• Roger Billins 8th Nov '17 - 2:54pm

    I was at the speech this morning. It was deadly dull but Vince came across with considerable credibility to an audience of the financial press and business people so that was good. What was lacking was any big idea, which I think we need in order to get some attention. It might be that the wealth taxes being worked on now will provide that big idea.

  • Steve Trevethan 8th Nov '17 - 4:01pm

    The harm done done to young people is a consequence of economic policies which have deliberately favoured those with great wealth and, especially, those with wealth from real estate and investments.

    The young people from wealthy families have been advantaged by “Austerity” policies as has been the intention. In addition they have been afforded greater access to positions of power through internships.

    The harm done to young people is a disaster for all but the wealthy as the economics of employment and housing have made it more difficult to have children at a young age.
    The average EU fertility rate is now 1.6 which is well below the “replacement rate” of 2.1 which is a reason for immigration.
    https://www.counterpunch.org/2017/11/08/how-big-is-my-tribe-the-crisis-in-catalonia/

  • Arnold Kiel 11th Nov '17 - 8:59am

    A growing, and therefore almost insurmountable group of voters are completely insulated from economic reality by the triple lock on pensions. That makes them largely disinterested in wage (=productivity)-growth, investment, and inflation. Drop two locks (inflation and the 2.5%) to put them back into the same boat with the working-age (i.e. younger) population.

  • Arnold, please don’t join those who scapegoat the elderly for ills that are not of their making.
    We will all be old one day, and once the protections for pensions are scrapped, they won’t be there for us when we need them.
    I can apparently, if I pay enough NI, look forward to a state pension of circa £8,000. For many, that will be all they can look forward to. Scrap the triple lock now out of jealousy/a perception that people who lived through a world war and rationing have always had it easy, and the prospects for us when we get old will be bleak.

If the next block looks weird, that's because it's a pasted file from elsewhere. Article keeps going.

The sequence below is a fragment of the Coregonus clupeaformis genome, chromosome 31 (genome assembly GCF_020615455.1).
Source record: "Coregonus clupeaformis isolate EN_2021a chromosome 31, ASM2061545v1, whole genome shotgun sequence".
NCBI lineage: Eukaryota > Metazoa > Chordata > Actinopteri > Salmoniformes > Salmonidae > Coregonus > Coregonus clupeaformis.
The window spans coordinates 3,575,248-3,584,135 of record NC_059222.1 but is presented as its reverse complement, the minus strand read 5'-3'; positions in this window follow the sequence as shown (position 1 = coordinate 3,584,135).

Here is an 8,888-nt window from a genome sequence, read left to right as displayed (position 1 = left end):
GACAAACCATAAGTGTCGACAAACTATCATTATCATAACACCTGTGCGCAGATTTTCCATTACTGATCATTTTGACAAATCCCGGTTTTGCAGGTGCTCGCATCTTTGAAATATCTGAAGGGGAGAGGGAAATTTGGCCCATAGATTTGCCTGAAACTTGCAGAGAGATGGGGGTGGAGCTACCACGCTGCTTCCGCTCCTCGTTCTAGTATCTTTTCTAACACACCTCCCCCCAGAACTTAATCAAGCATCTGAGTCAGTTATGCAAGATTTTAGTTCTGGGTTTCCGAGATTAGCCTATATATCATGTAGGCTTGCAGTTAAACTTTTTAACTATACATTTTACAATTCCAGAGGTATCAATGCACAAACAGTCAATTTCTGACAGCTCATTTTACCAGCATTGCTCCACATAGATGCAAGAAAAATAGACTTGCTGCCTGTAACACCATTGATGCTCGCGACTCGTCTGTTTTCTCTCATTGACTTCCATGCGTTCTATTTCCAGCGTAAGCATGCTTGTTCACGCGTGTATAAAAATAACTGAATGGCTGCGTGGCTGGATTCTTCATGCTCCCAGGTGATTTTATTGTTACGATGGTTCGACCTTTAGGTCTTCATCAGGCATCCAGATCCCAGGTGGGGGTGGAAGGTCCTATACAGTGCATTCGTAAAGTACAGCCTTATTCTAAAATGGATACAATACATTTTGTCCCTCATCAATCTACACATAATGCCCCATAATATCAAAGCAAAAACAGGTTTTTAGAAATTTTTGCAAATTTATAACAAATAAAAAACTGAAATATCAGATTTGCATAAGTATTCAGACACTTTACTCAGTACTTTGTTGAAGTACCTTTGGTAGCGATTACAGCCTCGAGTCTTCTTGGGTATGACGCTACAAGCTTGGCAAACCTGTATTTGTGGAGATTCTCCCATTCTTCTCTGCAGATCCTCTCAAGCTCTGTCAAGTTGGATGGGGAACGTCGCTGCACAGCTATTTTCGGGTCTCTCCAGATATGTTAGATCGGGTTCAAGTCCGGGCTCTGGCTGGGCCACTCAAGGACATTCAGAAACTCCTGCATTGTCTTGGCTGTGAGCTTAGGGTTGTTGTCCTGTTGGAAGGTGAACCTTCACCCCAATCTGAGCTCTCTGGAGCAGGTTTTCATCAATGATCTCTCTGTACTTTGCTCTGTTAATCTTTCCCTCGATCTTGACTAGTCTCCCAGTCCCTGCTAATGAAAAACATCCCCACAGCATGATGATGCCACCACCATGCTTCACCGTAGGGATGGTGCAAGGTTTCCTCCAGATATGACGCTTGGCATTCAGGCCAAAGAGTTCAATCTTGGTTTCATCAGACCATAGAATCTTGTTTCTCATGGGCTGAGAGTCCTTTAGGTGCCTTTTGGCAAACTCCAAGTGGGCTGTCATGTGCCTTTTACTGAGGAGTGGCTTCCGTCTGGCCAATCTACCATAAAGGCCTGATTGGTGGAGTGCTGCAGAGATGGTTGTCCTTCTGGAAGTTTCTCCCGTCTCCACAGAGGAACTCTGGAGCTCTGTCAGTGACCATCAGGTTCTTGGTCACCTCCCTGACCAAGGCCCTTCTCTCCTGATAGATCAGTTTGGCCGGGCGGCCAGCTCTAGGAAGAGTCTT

I suggest anyone who thinks pensioners have it easy visits a geriatric ward or a day centre.

  • Cassie, David Raw,

    I am not scapegoating the elderly (with respect to their Brexit vote, I blame them outright: they thought they could not lose with a triple lock, paid by an increasingly precarious working population they did not care about). I am absolutely fine with raising the levels of pensions, if there is a societal consensus and the money. But shielding one group from economic developments while exposing another one to them ruthlessly harshly is creating intergenerational divisiveness.

    Let’s face it: it is only demographics that keeps the Tories in power, and they will only stay in power if they continue to be a pensioners first party. Maybe it is too late, and all other parties must fall in line, but then don’t speak of a fair deal for young people.

  • Arnold Kiel 11th Nov ’17 – 10:37am……………I am not scapegoating the elderly (with respect to their Brexit vote, I blame them outright: they thought they could not lose with a triple lock, paid by an increasingly precarious working population they did not care about)……..

    Most of ‘us’ pensioners have children/grandchildren (and, in my case, great grandchildren) that we do care about….The divide and rule policy of the Tory party seems ‘alive and well’ here….British pensions are amongst the most miserly in the developed world so the idea of pensioners, as a group, living ‘high on the hog’ is right up there with the myths about ‘armies of workshy benefit scroungers’….

  • David Raw: If things are so rosy in Germany why do they need food banks ?

  • Arnold Kiel 11th Nov '17 - 3:35pm

    I was neither evaluating pension-levels nor making international comparisons. No public system in the world provides for an old age in dignity; it is economically and demographically impossible. All I am saying is that everybody should have skin in the game, especially if everybody has had a say in this biggest gamble with the country’s businessmodel.